These advances were easily repulsed by the sharp shooters without other aid, and at nine o'clock P. M., after seventeen hours of continuous duty without rations—for the eight days rations with which they started from their camp at Falmouth had long since been exhausted, and the scanty supply they had received on the afternoon of the third was barely enough for one meal—they were relieved and retired to the main line. The company lost on this day but one man, Martin C. Laffie, shot through the hand. Laffie was permanently disabled by his wound, and on the 1st of the following August was transferred to the Invalid Corps and never rejoined the company. Several prisoners were captured by the men of Co. F on that day, but on the whole it was, as compared with the days of the preceding week, uneventful. On the 6th the army recrossed the Rappahannock by the bridges which had been preserved by the stubborn courage of the Third Corps, and the battle of Chancellorsville passed into history. The sharp shooters returned to their old camp at Falmouth as they had returned to the same camp after the disastrous battle of Fredericksburgh. It seemed as though they were fated never to leave that ground to fight a successful battle. Only eight days before they had marched out with buoyant anticipations, [Pg 106]full of courage and full of hope. They returned discouraged and dispirited beyond description.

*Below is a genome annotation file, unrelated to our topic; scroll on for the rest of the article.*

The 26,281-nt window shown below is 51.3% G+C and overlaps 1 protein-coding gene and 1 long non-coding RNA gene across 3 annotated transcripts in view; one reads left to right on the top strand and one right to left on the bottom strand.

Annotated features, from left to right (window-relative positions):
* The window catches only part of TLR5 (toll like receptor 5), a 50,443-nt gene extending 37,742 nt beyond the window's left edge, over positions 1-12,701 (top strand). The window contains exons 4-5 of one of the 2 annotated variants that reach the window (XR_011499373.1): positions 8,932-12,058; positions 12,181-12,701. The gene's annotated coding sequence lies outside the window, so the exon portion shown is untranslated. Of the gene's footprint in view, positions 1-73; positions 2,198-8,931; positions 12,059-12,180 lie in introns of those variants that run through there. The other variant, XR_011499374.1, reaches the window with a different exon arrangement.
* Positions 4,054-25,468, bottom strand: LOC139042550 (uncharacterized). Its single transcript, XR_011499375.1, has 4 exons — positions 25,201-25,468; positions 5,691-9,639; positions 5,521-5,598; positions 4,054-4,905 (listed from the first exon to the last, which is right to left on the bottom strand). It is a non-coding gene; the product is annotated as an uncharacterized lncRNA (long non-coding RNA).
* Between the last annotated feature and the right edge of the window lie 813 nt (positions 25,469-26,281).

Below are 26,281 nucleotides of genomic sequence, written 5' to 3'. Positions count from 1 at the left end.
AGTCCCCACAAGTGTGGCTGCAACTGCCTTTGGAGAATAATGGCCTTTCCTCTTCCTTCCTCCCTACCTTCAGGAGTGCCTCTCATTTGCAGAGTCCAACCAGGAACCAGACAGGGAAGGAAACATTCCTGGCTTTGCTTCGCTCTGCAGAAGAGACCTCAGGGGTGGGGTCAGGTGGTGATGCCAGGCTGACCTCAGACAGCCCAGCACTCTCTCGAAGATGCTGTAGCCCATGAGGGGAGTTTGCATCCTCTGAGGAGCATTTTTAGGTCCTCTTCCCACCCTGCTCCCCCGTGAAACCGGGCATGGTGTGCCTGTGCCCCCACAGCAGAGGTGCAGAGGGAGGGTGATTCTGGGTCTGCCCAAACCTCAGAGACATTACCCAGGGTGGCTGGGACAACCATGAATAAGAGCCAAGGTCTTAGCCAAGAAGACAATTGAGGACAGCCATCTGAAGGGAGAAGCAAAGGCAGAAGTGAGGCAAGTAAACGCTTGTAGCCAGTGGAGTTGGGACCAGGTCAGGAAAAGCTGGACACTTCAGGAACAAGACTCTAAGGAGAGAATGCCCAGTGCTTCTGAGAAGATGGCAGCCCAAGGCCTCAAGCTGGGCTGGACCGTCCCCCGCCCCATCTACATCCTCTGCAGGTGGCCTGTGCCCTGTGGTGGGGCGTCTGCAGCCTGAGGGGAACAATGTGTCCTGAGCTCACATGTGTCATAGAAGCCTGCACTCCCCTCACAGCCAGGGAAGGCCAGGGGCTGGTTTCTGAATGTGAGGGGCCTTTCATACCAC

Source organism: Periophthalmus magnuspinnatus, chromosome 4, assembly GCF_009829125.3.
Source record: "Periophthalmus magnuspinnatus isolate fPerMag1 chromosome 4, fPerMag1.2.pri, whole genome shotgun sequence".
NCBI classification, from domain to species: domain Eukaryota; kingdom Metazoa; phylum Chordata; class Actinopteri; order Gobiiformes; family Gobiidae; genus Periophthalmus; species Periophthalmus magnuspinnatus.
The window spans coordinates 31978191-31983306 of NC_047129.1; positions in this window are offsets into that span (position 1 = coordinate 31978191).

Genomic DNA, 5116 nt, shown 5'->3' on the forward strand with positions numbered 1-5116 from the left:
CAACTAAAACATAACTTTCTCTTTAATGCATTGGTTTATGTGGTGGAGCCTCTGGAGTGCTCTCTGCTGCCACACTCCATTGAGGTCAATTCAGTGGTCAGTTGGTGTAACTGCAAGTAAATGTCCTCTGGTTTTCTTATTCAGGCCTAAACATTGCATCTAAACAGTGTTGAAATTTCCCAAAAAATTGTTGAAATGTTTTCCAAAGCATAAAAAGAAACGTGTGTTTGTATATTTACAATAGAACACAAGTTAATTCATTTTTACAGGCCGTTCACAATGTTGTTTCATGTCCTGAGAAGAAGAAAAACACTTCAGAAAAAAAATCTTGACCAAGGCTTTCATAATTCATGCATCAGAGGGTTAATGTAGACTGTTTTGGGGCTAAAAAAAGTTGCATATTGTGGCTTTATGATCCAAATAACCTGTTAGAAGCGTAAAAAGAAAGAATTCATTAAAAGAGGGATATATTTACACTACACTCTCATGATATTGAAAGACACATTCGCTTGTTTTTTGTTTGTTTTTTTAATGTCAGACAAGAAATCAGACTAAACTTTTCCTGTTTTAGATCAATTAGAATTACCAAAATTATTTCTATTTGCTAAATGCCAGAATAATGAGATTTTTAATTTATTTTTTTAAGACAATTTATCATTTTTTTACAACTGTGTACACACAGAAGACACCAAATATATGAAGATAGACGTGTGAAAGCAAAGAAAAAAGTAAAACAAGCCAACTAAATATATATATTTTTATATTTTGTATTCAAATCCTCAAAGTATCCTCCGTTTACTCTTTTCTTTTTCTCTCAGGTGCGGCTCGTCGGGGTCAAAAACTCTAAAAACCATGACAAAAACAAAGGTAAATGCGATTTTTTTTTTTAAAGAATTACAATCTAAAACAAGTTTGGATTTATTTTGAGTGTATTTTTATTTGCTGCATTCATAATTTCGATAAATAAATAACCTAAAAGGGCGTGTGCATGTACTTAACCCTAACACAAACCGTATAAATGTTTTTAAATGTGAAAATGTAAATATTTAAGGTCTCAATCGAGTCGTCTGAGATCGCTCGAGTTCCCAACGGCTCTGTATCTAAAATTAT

At Fredericksburgh the army had marched to the attack without hope or expectation of victory, for their soldiers' instinct told them that that was impossible. At Chancellorsville, however, they felt that they had everything to hope for—a magnificent army in full health and high spirits, an able and gallant commander, for such he had always shown himself to be, and a fair field. The thickets of the wilderness, it is true, were dense and well nigh impassable for them, but they were as bad for the enemy as for themselves, and they had felt that on anything like a fair field they ought to win. Now they found themselves just where they started; they had left seventeen thousand of their comrades dead, or worse than dead, on the field, and fourteen guns remained in the hands of the rebels as trophies of their victory; guns, too, that were sure to be turned against the federals in the very next battle. Twenty thousand stand of small arms were also left on the field to be gathered up by the victors. It was a disheartening reflection, but soldier-like the men put it from their thoughts and turned their minds and hands to the duties and occupations of the present. In this battle Co. F lost Edward Trask, Jacob S. Bailey, Almon D. Griffin, Martin C. Laffie and John Monahan, wounded, besides several more whose names do not now occur to the writer. Bailey had been previously wounded at Malvern Hill and on this occasion his wound necessitated the amputation of his left arm, and he was [Pg 107]honorably discharged from the service on the twenty-sixth of the following August. Monahan was transferred to the Invalid Corps and Griffin returned to his company and remained with it to be honorably mustered out by reason of expiration of term of service, on the 13th of September, 1864. Trask returned to his company to serve with it until the 5th of May, 1864, when he was killed in the battle of the Wilderness.